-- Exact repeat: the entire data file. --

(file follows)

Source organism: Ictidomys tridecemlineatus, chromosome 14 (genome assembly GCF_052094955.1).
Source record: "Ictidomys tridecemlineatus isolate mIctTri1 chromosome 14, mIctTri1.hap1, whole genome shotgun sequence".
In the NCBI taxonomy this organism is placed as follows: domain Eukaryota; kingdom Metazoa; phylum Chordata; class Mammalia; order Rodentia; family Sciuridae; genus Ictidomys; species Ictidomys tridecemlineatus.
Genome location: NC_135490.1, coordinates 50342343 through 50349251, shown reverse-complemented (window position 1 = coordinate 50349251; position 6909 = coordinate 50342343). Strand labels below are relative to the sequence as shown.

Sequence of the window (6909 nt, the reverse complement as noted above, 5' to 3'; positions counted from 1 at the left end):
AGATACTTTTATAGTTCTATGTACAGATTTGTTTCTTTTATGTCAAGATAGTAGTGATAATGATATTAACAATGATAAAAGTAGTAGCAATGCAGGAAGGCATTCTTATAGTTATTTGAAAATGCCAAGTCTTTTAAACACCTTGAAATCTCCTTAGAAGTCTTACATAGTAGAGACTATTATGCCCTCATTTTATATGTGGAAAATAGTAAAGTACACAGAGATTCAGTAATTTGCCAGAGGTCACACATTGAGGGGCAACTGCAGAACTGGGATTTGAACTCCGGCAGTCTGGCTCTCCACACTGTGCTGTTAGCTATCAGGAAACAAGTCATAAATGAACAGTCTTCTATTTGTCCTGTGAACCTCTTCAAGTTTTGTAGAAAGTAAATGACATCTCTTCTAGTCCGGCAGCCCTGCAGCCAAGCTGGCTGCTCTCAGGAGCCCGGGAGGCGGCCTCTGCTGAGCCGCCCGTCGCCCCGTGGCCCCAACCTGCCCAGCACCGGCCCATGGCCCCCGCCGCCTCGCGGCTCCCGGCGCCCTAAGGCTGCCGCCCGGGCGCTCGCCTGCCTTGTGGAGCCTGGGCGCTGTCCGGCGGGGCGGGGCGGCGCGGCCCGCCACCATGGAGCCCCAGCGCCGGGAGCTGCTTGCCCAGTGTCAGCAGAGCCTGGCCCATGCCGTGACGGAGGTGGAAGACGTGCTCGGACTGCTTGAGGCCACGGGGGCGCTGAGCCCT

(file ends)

Source organism: Ictidomys tridecemlineatus, chromosome 14 (genome assembly GCF_052094955.1).
Source record: "Ictidomys tridecemlineatus isolate mIctTri1 chromosome 14, mIctTri1.hap1, whole genome shotgun sequence".
In the NCBI taxonomy this organism is placed as follows: domain Eukaryota; kingdom Metazoa; phylum Chordata; class Mammalia; order Rodentia; family Sciuridae; genus Ictidomys; species Ictidomys tridecemlineatus.
Genome location: NC_135490.1, coordinates 50342343 through 50349251, shown reverse-complemented (window position 1 = coordinate 50349251; position 6909 = coordinate 50342343). Strand labels below are relative to the sequence as shown.

Sequence of the window (6909 nt, the reverse complement as noted above, 5' to 3'; positions counted from 1 at the left end):
AGATACTTTTATAGTTCTATGTACAGATTTGTTTCTTTTATGTCAAGATAGTAGTGATAATGATATTAACAATGATAAAAGTAGTAGCAATGCAGGAAGGCATTCTTATAGTTATTTGAAAATGCCAAGTCTTTTAAACACCTTGAAATCTCCTTAGAAGTCTTACATAGTAGAGACTATTATGCCCTCATTTTATATGTGGAAAATAGTAAAGTACACAGAGATTCAGTAATTTGCCAGAGGTCACACATTGAGGGGCAACTGCAGAACTGGGATTTGAACTCCGGCAGTCTGGCTCTCCACACTGTGCTGTTAGCTATCAGGAAACAAGTCATAAATGAACAGTCTTCTATTTGTCCTGTGAACCTCTTCAAGTTTTGTAGAAAGTAAATGACATCTCTTCTAGTCCGGCAGCCCTGCAGCCAAGCTGGCTGCTCTCAGGAGCCCGGGAGGCGGCCTCTGCTGAGCCGCCCGTCGCCCCGTGGCCCCAACCTGCCCAGCACCGGCCCATGGCCCCCGCCGCCTCGCGGCTCCCGGCGCCCTAAGGCTGCCGCCCGGGCGCTCGCCTGCCTTGTGGAGCCTGGGCGCTGTCCGGCGGGGCGGGGCGGCGCGGCCCGCCACCATGGAGCCCCAGCGCCGGGAGCTGCTTGCCCAGTGTCAGCAGAGCCTGGCCCATGCCGTGACGGAGGTGGAAGACGTGCTCGGACTGCTTGAGGCCACGGGGGCGCTGAGCCCT